Demographics – the study of human populations – are a powerful, but often underused, method for understanding the past and predicting the future. In Boom, Bust & Echo 2000: Profiting from the Demographic Shift in the New Millennium, economist David Foot and journalist Daniel Stoffman take a look at the importance of demographics. They try to predict what baby boomers, “baby busters”, the “echo generation”, and other groups in the coming years can expect. This fully-revised edition of the highly successful Boom, Bust &Echo contains the most recent information on demographic trends in Canada and how they can affect your future. Demographics play a critical role in the nation’s economy and social life, and they affect every one of us as individuals. The more we understand demographic realities, the better prepared we will be to cope with them – and to turn them to our advantage. In Canada, the aging of those born between 1947 and 1966 – the baby boom generation – has changed the economy, driven housing and other markets, and transformed social mores and lifestyles. As the boomers enter mid-life, as the “baby-busters” behind them come of age, and as the “echo generation,” the children of the boomers, reaches maturity, how will the country change? Where will Canadians choose to live? What are the prospects for employment? Which investments will be favoured? What lies ahead for Canada’s health care and education systems?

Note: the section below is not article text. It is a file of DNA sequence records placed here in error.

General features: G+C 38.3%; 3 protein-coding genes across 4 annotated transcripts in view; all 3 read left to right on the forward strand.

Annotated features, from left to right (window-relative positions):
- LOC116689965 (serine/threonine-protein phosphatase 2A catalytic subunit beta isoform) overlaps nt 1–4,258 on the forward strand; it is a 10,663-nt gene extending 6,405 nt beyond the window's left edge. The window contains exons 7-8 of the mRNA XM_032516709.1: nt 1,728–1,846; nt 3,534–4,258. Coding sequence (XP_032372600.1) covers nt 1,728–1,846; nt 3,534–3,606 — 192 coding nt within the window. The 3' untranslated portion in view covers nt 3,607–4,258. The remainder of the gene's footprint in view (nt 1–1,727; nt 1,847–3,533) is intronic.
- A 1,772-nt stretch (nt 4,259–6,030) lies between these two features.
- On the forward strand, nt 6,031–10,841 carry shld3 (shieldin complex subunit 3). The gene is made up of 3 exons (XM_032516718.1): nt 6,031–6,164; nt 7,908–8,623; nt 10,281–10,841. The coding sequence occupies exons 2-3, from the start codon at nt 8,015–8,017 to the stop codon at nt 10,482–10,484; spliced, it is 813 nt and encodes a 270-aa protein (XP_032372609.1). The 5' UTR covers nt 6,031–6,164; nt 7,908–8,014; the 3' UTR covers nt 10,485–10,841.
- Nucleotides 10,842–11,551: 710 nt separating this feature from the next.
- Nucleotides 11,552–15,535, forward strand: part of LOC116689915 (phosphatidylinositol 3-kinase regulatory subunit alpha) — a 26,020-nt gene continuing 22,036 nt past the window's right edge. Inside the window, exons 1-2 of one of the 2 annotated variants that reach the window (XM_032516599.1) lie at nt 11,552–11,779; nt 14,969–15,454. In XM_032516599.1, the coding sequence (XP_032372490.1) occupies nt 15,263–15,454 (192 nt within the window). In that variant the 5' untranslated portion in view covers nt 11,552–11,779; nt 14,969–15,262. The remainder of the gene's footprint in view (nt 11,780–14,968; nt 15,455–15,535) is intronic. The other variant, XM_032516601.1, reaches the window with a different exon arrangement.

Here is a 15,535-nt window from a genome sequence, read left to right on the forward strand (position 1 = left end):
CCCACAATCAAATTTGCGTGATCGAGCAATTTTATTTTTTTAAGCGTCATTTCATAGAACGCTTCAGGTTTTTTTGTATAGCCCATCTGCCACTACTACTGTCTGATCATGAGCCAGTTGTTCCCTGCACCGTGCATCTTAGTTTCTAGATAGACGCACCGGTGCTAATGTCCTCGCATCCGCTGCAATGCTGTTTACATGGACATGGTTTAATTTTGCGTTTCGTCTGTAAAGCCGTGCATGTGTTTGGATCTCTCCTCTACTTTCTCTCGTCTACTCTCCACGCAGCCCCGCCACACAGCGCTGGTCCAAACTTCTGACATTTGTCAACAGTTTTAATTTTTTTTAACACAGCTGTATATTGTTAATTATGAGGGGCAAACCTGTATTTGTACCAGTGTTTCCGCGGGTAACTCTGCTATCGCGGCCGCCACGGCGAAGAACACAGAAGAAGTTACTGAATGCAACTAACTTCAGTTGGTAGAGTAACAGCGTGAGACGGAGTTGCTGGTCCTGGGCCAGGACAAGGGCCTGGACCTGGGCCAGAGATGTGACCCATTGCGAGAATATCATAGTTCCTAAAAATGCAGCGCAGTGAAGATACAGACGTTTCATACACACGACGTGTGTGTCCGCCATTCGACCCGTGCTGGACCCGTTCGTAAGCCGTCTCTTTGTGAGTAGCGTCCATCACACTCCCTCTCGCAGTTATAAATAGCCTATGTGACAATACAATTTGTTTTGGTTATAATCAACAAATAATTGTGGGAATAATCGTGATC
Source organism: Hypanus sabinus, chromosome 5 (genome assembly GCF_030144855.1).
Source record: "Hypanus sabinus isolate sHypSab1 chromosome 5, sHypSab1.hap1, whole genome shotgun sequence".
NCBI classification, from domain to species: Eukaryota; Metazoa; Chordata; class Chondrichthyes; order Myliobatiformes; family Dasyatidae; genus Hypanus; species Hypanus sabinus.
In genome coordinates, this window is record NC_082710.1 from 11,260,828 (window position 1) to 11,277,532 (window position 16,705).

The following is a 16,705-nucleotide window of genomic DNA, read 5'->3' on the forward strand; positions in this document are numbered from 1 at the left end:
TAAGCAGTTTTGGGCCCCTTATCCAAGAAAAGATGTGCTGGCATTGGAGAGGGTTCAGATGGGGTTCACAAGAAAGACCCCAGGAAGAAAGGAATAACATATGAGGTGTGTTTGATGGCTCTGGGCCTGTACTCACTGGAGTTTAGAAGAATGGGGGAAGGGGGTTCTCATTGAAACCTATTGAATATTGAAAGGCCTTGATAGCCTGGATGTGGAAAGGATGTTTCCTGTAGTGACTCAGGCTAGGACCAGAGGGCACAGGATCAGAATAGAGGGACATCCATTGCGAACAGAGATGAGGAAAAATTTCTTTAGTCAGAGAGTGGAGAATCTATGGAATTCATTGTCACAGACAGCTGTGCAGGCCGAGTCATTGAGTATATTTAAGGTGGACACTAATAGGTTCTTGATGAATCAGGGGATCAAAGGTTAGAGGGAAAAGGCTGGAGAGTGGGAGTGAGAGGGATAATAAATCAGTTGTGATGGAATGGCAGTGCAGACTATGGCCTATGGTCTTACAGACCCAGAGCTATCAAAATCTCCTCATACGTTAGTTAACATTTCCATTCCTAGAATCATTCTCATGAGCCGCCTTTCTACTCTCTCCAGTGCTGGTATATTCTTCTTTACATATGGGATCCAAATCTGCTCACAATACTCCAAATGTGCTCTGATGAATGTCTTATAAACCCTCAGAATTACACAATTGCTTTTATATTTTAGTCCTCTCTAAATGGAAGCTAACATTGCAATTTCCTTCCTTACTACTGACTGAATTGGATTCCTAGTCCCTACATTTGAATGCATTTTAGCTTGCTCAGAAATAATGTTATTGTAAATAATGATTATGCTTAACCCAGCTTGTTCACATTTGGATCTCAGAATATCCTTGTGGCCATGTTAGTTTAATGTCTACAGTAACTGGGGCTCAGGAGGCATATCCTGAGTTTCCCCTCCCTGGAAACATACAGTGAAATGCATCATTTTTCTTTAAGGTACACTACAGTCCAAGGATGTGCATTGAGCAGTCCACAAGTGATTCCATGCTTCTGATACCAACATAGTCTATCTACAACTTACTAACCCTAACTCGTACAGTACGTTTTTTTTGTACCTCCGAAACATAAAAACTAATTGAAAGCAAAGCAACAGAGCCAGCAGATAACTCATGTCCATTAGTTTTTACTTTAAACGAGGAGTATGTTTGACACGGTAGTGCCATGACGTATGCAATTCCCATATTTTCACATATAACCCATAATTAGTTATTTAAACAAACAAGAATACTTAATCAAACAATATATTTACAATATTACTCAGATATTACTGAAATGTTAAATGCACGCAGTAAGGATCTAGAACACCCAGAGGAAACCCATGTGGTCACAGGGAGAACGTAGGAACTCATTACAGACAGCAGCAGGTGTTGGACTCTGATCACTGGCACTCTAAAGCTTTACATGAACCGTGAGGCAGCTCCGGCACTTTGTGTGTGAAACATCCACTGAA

The Pig and The Python: How to prosper from the aging baby boom – David Cork
Why is the stock market booming? And why is it expected to triple and quadruple in value over the next 10 years? Why did the real estate market collapse? How can you spot new investment opportunities? What’s the best way to prepare for a secure, happy retirement? This entertaining tale answers all these questions, and more, showing that the formula for financial success is to watch the baby-boom bulge as it works its way through the python of the financial system. Pieter and Meredith DeMarco are in their late 30s. They have just suffered a business setback and have moved from their suburban house to a rented house near downtown Boston. The future does not look all that bright for the DeMarcos and their two young children — until their neighbor Hazen, a demographer who advises companies on baby-boom trends, takes an interest in them and helps them put their financial house in order. This inspiring book will help you put your financial affairs in order, too!


Real Estate Magazines

Canadian Real Estate Magazine
Canadian Real Estate is Canada’s only monthly publication dedicated to Canadian real estate investors. Designed to offer readers accurate, cutting-edge information to guide their investment decisions, each issue of Canadian Real Estate is filled with informative articles on a broad range of topics including property values and trends, mortgage advice and product overviews, investment strategies, surveys of particular real estate markets throughout Canada, renovating advice, and general tips and traps for buyers, sellers and investors.